There are two things you should know about Benoit B. Mandelbrot. One: Mandelbrot is the father of fractal geometry. And two: The "B" as his middle initial doesn't actually stand for anything, and was added by Mandelbrot himself.
Fractal geometry is based on Mandelbrot's idea that the world around us is not smooth, but that there are uneven and irregular shapes with rough, fragmented edges, and no matter how much you magnify those shapes, they continue to look uneven, irregular, rough and fragmented -- but a smaller version of the same pattern is repeated time and again each time you zoom a little closer. Fractal mathematics is the tool used to tease out those patterns.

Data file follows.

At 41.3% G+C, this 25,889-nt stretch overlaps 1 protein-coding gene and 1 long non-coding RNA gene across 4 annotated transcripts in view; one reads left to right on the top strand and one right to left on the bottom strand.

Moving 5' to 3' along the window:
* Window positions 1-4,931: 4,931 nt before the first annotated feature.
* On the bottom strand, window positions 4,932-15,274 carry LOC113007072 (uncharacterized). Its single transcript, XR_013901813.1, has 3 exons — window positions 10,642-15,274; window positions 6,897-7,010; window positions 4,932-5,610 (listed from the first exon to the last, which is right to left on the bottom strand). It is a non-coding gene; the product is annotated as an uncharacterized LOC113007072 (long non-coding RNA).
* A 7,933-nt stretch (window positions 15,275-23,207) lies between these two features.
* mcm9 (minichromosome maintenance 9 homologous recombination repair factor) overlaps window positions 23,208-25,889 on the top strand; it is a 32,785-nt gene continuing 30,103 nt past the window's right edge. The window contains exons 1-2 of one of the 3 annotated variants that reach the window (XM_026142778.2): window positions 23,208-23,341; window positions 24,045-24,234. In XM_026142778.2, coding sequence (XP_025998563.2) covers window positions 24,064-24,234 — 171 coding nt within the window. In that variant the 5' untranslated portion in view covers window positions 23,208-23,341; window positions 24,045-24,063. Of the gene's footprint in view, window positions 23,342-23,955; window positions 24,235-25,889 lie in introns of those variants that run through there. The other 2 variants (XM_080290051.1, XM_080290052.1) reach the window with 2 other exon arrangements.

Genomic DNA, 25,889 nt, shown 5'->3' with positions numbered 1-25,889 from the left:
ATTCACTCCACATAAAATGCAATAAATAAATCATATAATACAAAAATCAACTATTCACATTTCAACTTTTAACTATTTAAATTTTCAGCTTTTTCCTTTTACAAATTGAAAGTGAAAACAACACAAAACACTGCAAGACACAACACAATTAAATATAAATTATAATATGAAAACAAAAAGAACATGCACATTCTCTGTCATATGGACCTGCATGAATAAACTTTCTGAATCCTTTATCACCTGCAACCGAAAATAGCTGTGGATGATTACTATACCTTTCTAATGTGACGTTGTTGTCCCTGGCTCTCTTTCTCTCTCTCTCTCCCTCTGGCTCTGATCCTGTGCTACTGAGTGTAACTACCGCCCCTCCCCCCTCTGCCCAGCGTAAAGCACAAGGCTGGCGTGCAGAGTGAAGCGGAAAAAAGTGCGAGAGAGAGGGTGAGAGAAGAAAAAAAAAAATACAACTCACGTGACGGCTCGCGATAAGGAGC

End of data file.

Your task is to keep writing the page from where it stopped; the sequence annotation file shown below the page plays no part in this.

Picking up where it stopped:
Mandelbrot coined the word "fractal" to describe irregular and fragmented mathematical shapes similar to those found in nature (such as a cloud or a coastline). The Mandelbrot set (and this is true of every fractal) is actually a mathematical set (a collection of numbers). But if fractals are a collection of numbers, how is it that most of us are familiar with fractals as images? Mandelbrot created the first images of these mathematical sets by plotting thousands of points on a complex number plane with the help of a computer in 1978 while he worked as a mathematician at the IBM Thomas J. Watson Research Center, and these images were officially named after him in the 1980s.